For Nats, a Painful Ordeal

Cincinnati Reds pitcher Edinson Volquez walks back to the mound after walking in Washington Nationals' Ronnie Belliard in the third inning of a baseball game, Sunday, July 6, 2008 in Cincinnati. (AP Photo/David Kohl)
Cincinnati Reds pitcher Edinson Volquez walks back to the mound after walking in Washington Nationals' Ronnie Belliard in the third inning of a baseball game, Sunday, July 6, 2008 in Cincinnati. (AP Photo/David Kohl) (David Kohl - AP)
By Chico Harlan
Washington Post Staff Writer
Monday, July 7, 2008

CINCINNATI, July 6 -- The Washington Nationals' lineup -- a stress to compose, a delight to oppose -- took form early Sunday when Manager Manny Acta looked at his roster, at least the parts that remained of it, and dug for productivity. His team had lost three No. 3 hitters in the last one-and-a-half months. He was left with replacements of replacements, ad infinitum.

"It was kind of tough to put it together," Acta said. "It was tough."

Because of the daunting odds, Sunday's 6-5 loss to the Cincinnati Reds at Great American Ball Park led to an odd twist of emotions. Against two of the league's top pitchers -- Cincinnati starter Edinson Vólquez and closer Francisco Cordero -- the Nationals battled. They scored their most runs in five games. They harnessed opportunities for multi-run innings.

Yet effort, in the hands of such an undermanned team, is insufficient by itself. For that reason, Washington's loss -- its sixth on this seven-game road trip -- felt more like a reminder of the talent it's missing than whatever fight it still has. Just more than a week after losing center fielder Lastings Milledge, and just a day after losing left fielder Elijah Dukes, the responsibility for the Nationals' ninth-inning comeback fell on the shoulders of a pinch hitter, Wil Nieves, who was stepping into a lineup spot already vacated by both Dmitri Young and Aaron Boone, who each left with injuries.

Young, who started at first base, left in the eighth after complaining of back pain. Boone, who then pinch-ran for Young in the eighth, strained his left calf. Both are day-to-day.

"Please, no questions on how much I can take," Acta told the media with a head-shaking smile before answering postgame questions. "I've already told you I can take it."

Though his team had entered the ninth trailing 6-3, its rally against Cordero -- a right-hander with 18 saves and a 2.43 ERA -- lit the final minutes with intensity, then disappointment.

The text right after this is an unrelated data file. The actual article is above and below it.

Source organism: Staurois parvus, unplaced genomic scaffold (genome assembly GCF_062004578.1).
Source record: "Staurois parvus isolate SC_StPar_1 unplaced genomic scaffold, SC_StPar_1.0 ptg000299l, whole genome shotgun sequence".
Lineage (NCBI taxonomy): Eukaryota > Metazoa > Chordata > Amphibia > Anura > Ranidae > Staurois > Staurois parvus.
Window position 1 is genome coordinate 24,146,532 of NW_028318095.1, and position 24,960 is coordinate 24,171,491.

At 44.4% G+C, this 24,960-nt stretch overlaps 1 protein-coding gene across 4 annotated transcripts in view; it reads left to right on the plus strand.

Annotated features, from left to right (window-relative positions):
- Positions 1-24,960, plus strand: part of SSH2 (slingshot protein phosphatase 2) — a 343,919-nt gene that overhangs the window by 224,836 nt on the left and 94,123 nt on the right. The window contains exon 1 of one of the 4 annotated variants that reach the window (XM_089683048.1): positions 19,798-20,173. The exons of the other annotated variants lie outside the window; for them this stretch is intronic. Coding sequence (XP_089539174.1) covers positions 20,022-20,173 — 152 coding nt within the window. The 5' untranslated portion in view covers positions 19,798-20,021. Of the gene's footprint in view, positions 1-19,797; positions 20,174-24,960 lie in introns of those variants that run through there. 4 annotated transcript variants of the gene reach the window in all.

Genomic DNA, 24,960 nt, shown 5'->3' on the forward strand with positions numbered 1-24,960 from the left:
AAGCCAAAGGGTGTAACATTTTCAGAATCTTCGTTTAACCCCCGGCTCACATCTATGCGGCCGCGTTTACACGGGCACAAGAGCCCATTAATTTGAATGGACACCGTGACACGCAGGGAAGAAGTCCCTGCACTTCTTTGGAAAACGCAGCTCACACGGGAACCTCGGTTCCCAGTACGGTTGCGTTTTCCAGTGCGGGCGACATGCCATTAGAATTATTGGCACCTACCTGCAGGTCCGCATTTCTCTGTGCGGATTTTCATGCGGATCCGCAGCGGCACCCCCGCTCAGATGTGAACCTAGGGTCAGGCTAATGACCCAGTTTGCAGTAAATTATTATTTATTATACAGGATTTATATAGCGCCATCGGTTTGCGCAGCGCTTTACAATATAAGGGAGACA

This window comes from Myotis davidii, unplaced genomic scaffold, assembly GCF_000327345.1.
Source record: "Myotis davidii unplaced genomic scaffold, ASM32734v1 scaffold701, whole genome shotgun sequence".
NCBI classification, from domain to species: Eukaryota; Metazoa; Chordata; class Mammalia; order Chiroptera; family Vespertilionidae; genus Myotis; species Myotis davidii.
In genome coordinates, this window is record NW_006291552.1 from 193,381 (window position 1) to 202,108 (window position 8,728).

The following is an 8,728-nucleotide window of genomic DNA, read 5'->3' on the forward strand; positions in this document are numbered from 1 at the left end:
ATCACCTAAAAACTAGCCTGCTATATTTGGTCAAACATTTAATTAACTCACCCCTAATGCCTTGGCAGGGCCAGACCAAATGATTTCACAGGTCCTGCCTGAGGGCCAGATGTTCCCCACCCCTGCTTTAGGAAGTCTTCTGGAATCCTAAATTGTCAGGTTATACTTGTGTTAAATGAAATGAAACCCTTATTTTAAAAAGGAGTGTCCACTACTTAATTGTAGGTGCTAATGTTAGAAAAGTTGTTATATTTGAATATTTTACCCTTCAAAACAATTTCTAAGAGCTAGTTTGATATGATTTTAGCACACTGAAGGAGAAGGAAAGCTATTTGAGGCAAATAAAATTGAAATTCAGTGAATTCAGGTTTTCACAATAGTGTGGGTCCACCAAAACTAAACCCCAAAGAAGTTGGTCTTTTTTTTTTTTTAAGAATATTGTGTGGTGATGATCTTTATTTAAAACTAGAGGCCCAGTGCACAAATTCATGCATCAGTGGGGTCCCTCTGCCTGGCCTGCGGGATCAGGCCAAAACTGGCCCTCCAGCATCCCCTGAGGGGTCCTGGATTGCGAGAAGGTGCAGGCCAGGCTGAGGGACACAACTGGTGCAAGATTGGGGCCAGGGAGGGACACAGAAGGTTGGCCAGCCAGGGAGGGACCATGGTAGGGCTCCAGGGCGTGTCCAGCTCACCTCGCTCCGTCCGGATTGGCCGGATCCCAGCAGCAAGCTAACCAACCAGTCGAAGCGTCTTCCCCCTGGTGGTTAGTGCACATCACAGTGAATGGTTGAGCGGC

With two outs, four consecutive Nationals reached base: Felipe López singled; Ronnie Belliard reached after his roller to first scooted away from first baseman Joey Votto; Cristian Guzmán and Austin Kearns followed with singles. But then, with runners on first and second and Washington trailing by one run, Acta used Nieves, a backup catcher, to pinch-hit.

With two strikes, the Cincinnati crowd roared, anticipating a four-game sweep.

The count ran full, and Nieves watched the final pitch.

"We should have won the ballgame," Acta said. "We caught Vólquez on one of his bad days. We should have scored at least eight runs off of him. The fight is there. I know that the fight is there, because back-to-back days you come back against one of the top closers in the league. But the execution and the results are not there."

Looking for those results, Acta decided to form his lineup Sunday around the one player who's neither fallen to injury nor into a slump. Acta decided that Guzmán, the team's all-star representative, would bat third.

"He's not an ideal third hitter, but he is our best hitter," Acta said.

Washington presented Vólquez, perhaps the league's most dominant pitcher this season, with a starting nine responsible for 23 total home runs -- or one less than Cincinnati slugger Adam Dunn. The bottom five spots in the order had a combined 25 RBI.

When the team managed three runs in the third against Vólquez, aided by the pitcher's control problems, Washington turned to its own starter, Collin Balester, for support. Through three innings, Balester, making his second big league start, was perfect. Then in the fourth, he lost -- in sequence -- his perfect game, his no-hitter and his shutout. With two outs, he walked Ken Griffey Jr. Then he surrendered a Brandon Phillips line-drive single to left. The next batter, Dunn, brutalized a 2-2 fastball, sending it beyond the visitor's bullpen in right field.

Perhaps the most promising news of the game was that Balester stayed on the mound to last even that long. When attempting a bunt in the third, a Vólquez pitch rose high and inside, pounding Balester on the fleshy side of his right hand. Upon contact, he fell to the ground, writhing in pain.

"It was like a sting, then a little numb," said Balester, who went 5 2/3 innings and allowed five runs.

"I thought the kid probably had a broken hand," Acta said. "It was a sense of relief for me. . . . Actually, that was the best thing to happen today."

© 2008 The Washington Post Company